Time for the links. Lots of stuff to get to.
From Sports Business Daily, we learn that the Sporting News has officially taken over Fanhouse. A sad day really as the Fanhouse site was very good and had many good writers on staff (Jay Mariotti excepting). Many writers have lost their jobs while others have decided not to move to the new site. I’ll have more on this later in the day.
Sports Business Daily also notes the increased ratings for the just-completed PGA Tour’s West Coast Swing.
At Sports Business Journal, John Ourand and Terry Lefton tell us that the NHL now has two more suitors for its US cable contract in addition to Versus.
John Ourand and Michael Smith report that ESPN is really looking into the machinations behind Conference USA’s deal with Fox.
Interesting story that’s been developing since the end of last month’s Daytona 500. Apparently, one journalist, a freelancer for SI.com, got caught up with Trevor Bayne winning the race and started clapping in the press box which is a no-no. It got him fired and now, Thomas Bowles writing in Frontstretch tries to justify his actions. Thanks to The Big Lead for the link.
And Dave Kindred at the Indiana University National Sports Journalism Center tells you why reporters should not be cheering in the press box.
Southeastern New England Media Mogul Keith Thibault returns to Sports Media Journal with a post on what is right and wrong with sportswriters today.
To Yahoo’s Puck Daddy and Greg Wyshynski who writes that some of the fake NHL trades tweeted during Deadline Day were more entertaining than the ones being made.
Brian Lowry of Fox Sports notes that the Charlie Sheen Career Suicide Press Tour began on the Dan Patrick Show.
Marcus Vanderberg of SportsNewser bids adieu to Fanhouse.
John Eggerton of Broadcasting & Cable writes that as of Friday, Dish Network is ready to drop local TV stations in 17 markets including Albuquerque, NM; Green Bay, WI; Indianapolis, IN; Providence, RI and Springfield, MA, all of which are part of the LIN TV group. That would affect March Madness in several markets.
Mike Reynolds at Multichannel News says MSG Network continues to see ratings spikes for New York Knicks games since the Carmelo Anthony trade.
CNBC’s Darren Rovell tracks down former tennis superstar Andre Agassi.
Darren likes a minor league baseball concession offering of a whole big heap of hot dog toppings.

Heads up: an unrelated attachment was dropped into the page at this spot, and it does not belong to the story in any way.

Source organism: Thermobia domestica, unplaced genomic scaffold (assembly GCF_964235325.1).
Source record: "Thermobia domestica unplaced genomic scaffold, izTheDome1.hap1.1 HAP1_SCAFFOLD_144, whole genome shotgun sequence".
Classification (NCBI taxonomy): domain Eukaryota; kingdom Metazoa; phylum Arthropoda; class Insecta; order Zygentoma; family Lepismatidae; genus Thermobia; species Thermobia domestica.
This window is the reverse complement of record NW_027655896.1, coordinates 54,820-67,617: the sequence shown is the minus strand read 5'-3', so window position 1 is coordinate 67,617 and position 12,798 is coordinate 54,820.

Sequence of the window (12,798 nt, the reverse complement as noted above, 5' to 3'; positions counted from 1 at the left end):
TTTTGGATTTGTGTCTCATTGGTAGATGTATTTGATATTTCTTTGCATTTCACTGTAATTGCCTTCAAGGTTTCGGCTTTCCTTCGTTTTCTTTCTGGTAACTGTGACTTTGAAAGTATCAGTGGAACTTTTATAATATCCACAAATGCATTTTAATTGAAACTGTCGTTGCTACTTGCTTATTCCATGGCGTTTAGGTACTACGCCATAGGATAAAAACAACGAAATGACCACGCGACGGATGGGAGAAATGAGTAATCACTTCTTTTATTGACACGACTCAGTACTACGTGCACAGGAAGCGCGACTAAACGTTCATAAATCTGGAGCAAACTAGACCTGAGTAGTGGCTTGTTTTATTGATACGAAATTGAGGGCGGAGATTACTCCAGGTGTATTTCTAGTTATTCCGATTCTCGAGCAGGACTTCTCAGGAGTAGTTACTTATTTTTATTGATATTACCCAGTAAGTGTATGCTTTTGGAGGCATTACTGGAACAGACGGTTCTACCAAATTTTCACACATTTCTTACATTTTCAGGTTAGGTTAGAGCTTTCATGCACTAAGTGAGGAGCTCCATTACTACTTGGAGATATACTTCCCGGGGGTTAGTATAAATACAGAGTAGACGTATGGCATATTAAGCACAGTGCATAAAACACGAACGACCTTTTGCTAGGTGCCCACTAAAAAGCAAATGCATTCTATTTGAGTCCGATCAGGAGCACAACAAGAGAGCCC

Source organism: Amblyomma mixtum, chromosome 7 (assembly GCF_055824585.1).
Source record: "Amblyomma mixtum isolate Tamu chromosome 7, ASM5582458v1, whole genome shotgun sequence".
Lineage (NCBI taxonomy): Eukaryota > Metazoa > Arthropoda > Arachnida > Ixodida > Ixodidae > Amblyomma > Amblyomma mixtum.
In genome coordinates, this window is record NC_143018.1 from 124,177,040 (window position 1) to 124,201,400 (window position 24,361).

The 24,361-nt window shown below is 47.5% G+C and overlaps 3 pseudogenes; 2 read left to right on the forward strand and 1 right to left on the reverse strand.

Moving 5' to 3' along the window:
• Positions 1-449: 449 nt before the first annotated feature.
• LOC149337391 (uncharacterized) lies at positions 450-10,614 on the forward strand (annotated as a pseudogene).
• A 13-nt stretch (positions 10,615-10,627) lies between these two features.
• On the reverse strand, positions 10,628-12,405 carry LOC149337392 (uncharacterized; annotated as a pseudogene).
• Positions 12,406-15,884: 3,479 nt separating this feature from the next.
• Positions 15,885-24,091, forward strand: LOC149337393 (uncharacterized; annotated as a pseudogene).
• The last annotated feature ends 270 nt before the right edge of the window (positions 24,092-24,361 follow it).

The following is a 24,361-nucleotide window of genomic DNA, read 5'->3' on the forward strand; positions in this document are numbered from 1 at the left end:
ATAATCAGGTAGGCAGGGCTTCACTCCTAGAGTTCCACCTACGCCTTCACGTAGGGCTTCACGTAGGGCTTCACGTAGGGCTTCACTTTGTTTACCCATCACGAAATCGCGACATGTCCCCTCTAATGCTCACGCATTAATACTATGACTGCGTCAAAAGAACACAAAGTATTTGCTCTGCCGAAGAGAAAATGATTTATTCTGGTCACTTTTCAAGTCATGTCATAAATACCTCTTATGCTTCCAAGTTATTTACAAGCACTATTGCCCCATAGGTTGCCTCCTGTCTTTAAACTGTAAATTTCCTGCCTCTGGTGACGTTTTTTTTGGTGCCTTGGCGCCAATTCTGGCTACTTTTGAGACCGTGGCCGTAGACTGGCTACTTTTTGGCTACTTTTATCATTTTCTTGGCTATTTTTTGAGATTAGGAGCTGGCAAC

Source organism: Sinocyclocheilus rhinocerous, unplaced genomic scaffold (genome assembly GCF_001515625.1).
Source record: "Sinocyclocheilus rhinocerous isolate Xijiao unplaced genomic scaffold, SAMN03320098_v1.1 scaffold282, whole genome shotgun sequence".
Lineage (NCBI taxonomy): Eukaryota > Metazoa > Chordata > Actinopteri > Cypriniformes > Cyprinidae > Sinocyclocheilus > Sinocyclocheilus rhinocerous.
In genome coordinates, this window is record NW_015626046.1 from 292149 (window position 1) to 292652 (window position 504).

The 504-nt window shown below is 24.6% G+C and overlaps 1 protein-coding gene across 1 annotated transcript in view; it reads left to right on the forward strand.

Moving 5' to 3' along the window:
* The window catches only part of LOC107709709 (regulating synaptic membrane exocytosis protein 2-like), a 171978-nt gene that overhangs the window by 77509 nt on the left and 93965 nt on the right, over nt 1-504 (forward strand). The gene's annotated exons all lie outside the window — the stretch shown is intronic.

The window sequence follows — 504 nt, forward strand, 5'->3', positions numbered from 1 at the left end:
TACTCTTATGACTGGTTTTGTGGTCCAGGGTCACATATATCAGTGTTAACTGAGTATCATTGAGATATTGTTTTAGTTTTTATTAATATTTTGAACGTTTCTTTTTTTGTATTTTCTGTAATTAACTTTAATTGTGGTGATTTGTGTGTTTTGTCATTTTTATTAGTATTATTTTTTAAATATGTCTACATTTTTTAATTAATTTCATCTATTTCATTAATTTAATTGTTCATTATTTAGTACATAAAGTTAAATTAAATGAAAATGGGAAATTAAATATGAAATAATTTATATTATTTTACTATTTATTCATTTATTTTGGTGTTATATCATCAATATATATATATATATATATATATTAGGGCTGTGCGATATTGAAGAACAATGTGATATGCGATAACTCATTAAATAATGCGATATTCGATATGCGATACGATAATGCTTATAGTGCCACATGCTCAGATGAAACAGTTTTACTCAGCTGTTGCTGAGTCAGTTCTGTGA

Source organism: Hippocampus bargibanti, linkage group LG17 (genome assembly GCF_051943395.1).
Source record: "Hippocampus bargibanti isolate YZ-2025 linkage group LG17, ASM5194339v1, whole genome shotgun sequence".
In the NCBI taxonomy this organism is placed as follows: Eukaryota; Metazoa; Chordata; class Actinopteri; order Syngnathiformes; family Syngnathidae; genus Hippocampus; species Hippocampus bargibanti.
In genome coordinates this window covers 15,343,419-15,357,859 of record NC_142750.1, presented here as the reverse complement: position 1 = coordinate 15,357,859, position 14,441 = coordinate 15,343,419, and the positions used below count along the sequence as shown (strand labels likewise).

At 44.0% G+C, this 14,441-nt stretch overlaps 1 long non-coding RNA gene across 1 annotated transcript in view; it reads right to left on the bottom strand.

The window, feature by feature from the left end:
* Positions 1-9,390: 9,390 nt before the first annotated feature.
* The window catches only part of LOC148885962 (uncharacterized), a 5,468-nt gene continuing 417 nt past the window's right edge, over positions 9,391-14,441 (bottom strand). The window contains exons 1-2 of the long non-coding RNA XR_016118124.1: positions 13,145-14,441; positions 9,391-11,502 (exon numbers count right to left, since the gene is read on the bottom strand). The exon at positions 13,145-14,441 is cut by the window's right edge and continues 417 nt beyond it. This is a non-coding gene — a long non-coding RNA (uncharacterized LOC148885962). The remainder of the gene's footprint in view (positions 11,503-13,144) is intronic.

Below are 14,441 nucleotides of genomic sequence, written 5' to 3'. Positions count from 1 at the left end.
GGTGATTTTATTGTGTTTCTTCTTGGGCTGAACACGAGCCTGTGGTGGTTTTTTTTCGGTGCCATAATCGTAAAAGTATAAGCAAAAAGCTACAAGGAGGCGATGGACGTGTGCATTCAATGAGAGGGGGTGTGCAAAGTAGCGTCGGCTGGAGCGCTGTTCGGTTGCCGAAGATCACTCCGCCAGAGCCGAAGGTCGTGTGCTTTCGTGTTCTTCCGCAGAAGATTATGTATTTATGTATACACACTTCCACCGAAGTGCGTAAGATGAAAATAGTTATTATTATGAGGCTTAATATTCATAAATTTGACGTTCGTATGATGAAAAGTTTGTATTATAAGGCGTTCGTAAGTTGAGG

And Darren really likes an inventive marketing ploy by Jack in the Box at a recent Lakers game.
At espnW, my Twitter trophy wife, Amanda Rykoff, recognizes three women sports executives.
Robin Berger of TV Technology looks at CBS/Turner’s plans for the NCAA Tournament, which include online streaming.
Dashiell Bennett of the Business Insider’s Sports Page says the NHL is suddenly a hot property.
NESN has a slideshow of the preparation Bruins TV voice Jack Edwards goes through just for one game.
At the Springfield (MA) Republican, Fred Contrada writes that the attorney for ESPN.com writer Howard Bryant is using the race card in his arrest on domestic assault charges.
Jessica Heslam of the Boston Herald also writes about the Howard Bryant incident.
Jessica talks with new WEEI midday show co-host Lou Merloni about taking over the timeslot from mainstay Dale Arnold.
Pete Dougherty at the Albany Times Union talks about ESPN’s assignments for the MAAC and America East Championship Games.
The Washington Post’s Dan Steinberg in the DC Sports Bog says ESPN finally took note of George Mason’s basketball team members’ vow not to cut their hair until their 15 game winning streak ends.
To the Washington Examiner where Jim Williams writes about the Nationals’ new flagship radio station’s spring training schedule.
The Petersburg (VA) Progress-Index says the Tri-Cities area gets its own local sports radio network.
Ileana Limon of the Orlando Sentinel writes that ESPN is threatening to sue Conference USA over what it says was right of first refusal over the league’s new contract with Fox Sports.
Laken Litman of the Dallas Morning News says ESPN’s College GameDay will be in the Lone Star State on Saturday.
Mike Chappelle of the Indianapolis Star speaks with NFL Network’s Mike Mayock about the best of this year’s NFL Scouting Combine.
Bob Wolfley at the Milwaukee Journal Sentinel says NASCAR was tops in the local weekend ratings.
Bob has details of the new Green Bay Packers Super Bowl XLV DVD that arrives on shelves next week.
Bob Goldsborough of the Chicago Tribune writes that the radio voice of the Bulls could not stand to leave his local neighborhood despite selling his house last year.
The Arizona Diamondbacks will be aired exclusively on Fox Sports Arizona this season.
In the Toronto Sun, Terry Koshan writes that Twitter played a big role on NHL Trade Deadline Day.
Dan Ilika of the Sun grades the TV coverage of the Trading Deadline.
Lenny Shulman of Bloodhorse.com says the Triple Crown is back together on one network as it should have been all along.
Sports Media Watch has some NBA ratings news and notes.
To Puck The Media where Steve Lepore explores whether the NHL has made a true inroad into the mainstream.
Steve says Jeremy Roenick will be reunited with a former coach and a former teammate this week on Versus.
Steve also has the most watched and least watched NHL games on Versus for February.
The Big Lead wonders how ESPN will handle the delicate Howard Bryant situation.
Dave Kohl at Major League Programs says college basketball owes a debt of gratitude to a television executive.
And that’s going to do it for us today.